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How can I look after my pearl jewellery?

Pearl jewellery is super fashionable at the moment but pearls need a little bit of TLC to get the best out of them and help them stand the test of time. This is my handy guide as to how to look after your pearls.

I'm sure the reason why everyone is so drawn to pearls is because of their stunning iridescence and lustre (glow). Even white or ivory pearls can showcase shimmers of pinks, green, gold and blue which brightens up the skin when worn. The fact that they can come in so many colours, shapes and sizes makes them really versatile for jewellery design. Historically they symbolise purity which is why they have been traditionally used in wedding jewellery.


How pearls are formed...

fresh water pearls across a pearl oyster shell

It is very very rare to find a natural pearl now and so most pearls are 'cultured'. The term cultured means that a human has had to intervene in order for the pearl to be formed.


In nature mollusc (oysters for example) get rid of irritants that get into its shell by covering it in the materials that the shell is formed with. This covering is called 'nacre' and forms the pearl. The nacre is what give the pearl its iridescence. When pearls are cultured a small bead is placed inside the shell of a mollusc (which is raised specifically for the purpose of making pearls) and the creature will see it as an irritant and cover it in nacre in the same way as it would in nature.


Depending on the mollusc and where it lives (in the world and type of water) you will get different types of pearls. These range greatly in value, size and colour. For example a black lipped oyster will produce deep grey pearls and south sea pearls take a long time to produce due to their thick nacre making them very valuable . Freshwater pearls are most commonly used in jewellery design as they can be formed in many shapes and colours at a more reasonable price point.


Now that you know how pearls are made let me explain how to look after them...



Damage to pearls by perfume can not be reversed
You can see flaking, yellow patches and loss of lustre on these vintage pearls

Tip #1 - Don't spay perfume when wearing them!

Perfume is a pearl killer! The alcohol in perfume dries the pearls nacre out meaning that it will become thin, yellow, flaky and crack leaving dull patches on the pearl. Sometimes the nacre is not very thick and so with lots of flaking the bead inside will be exposed. This goes the same for hairsprays and fake tan! If you want to wear perfume put it on first and allow it to dry before putting on your pearls, or just keep perfume to where you are not wearing pearls!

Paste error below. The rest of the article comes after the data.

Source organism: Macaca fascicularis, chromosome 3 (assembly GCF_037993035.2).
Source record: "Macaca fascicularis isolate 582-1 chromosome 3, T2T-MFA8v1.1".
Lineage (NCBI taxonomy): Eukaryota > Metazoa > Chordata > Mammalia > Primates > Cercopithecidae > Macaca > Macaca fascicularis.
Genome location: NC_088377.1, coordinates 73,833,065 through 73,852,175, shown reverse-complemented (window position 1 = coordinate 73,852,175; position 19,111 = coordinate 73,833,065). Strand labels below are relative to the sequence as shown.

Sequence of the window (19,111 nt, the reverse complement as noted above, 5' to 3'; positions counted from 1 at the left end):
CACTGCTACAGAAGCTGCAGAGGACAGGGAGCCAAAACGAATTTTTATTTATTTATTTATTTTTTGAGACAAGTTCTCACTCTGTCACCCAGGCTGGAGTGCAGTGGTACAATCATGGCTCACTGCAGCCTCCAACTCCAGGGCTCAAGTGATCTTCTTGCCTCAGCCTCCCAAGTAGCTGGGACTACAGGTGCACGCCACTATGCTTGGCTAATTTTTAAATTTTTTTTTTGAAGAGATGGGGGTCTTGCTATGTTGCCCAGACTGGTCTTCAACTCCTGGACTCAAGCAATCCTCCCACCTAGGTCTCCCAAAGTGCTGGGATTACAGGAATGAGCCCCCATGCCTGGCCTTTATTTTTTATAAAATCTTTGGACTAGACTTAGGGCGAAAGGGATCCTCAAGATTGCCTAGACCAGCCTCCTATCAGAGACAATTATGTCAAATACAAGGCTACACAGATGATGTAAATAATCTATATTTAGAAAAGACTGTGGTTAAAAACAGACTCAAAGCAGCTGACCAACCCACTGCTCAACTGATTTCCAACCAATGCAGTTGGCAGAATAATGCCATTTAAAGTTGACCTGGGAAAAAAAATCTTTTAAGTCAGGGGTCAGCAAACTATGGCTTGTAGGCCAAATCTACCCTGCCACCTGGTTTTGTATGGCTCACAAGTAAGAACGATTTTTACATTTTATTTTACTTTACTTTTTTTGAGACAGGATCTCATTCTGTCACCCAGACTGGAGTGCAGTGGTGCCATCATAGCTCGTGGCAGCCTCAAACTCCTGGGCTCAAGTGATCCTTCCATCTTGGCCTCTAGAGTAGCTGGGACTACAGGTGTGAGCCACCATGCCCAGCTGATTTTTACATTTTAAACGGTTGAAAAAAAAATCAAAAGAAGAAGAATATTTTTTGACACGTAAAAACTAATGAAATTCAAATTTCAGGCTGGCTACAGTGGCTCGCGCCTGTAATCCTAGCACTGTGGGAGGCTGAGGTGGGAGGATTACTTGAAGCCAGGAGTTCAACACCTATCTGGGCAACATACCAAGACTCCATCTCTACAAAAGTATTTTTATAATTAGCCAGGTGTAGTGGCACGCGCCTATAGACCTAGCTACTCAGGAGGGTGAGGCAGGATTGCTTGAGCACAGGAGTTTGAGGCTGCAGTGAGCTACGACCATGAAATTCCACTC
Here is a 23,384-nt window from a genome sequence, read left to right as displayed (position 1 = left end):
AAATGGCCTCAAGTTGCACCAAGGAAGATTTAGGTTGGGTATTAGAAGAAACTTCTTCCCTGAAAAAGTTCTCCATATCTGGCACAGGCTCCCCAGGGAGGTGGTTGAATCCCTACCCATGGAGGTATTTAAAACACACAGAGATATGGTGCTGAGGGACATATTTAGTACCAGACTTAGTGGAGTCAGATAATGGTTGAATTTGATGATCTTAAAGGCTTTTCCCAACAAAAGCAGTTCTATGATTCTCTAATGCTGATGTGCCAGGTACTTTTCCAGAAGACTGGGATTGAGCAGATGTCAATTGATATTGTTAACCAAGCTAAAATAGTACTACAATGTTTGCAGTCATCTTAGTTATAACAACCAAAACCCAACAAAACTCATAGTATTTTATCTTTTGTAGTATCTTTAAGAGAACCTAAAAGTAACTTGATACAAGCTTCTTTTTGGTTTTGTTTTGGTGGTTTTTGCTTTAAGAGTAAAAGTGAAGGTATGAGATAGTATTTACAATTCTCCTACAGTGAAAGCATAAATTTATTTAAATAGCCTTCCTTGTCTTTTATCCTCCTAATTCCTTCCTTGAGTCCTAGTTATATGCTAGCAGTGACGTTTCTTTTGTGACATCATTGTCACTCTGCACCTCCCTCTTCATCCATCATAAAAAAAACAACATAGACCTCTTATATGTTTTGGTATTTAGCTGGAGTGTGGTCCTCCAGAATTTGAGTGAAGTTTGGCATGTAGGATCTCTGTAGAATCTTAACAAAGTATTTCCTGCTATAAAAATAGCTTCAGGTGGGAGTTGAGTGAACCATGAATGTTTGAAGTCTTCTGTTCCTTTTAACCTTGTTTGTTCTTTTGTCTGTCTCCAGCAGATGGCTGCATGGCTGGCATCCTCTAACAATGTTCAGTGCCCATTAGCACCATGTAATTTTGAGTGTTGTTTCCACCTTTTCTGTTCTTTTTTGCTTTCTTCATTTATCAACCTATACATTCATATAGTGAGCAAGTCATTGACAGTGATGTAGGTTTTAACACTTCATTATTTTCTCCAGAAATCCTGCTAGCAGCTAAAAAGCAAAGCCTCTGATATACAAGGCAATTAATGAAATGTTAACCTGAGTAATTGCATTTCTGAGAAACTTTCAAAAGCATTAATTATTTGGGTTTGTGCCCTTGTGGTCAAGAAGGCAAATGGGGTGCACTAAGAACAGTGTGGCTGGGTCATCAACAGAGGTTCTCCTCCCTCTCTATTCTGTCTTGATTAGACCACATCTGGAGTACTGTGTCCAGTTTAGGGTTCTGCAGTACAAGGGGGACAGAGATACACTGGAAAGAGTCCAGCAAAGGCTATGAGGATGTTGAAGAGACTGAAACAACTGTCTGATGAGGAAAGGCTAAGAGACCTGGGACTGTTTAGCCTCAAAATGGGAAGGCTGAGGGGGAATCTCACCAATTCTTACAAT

Tip #2 - Wipe them after wear

Throughout the day pollutants, perspiration and any perfume or tan you have been wearing will build up on the surface of the pearl which can erode the surface also. Make up can also build up on the surface - especially when wearing dangly pearl earrings. Use a soft damp cloth but ensure they are fully dry before storing.

Tip #3 - Store separately from other jewellery

I'm sure we are all guilty of throwing our jewellery into a jewellery box but the nacre on a pearl is actually quite delicate so other jewellery can scratch and chip the pearl. The best way to store pearls is in silk or a chamois leather.


Tip #4 - Wear them

Pearl love the natural oils in our skin - it moisturises them and enhances the lustre of them.


Tip #5 - ...but take them off in water

Salt water pearls do enjoy a dip in the sea but freshwater pearls would not thank you for it! Water containing chlorine is very damaging for pearls.


Tip #6 - Give them some love

It is possible to buy specialist cleaning cloths for pearls which can help restore some of the lustre of your pearls. I would recommend 'Town Talk polish co' (non affiliated). They do a whole range of cloths for cleaning and polishing.



I am always happy to chat to you about how best to look after your jewellery. Just pop me a message. Or take a look at my range of pearl jewellery here.


If you found this helpful pop me a comment in the box below.


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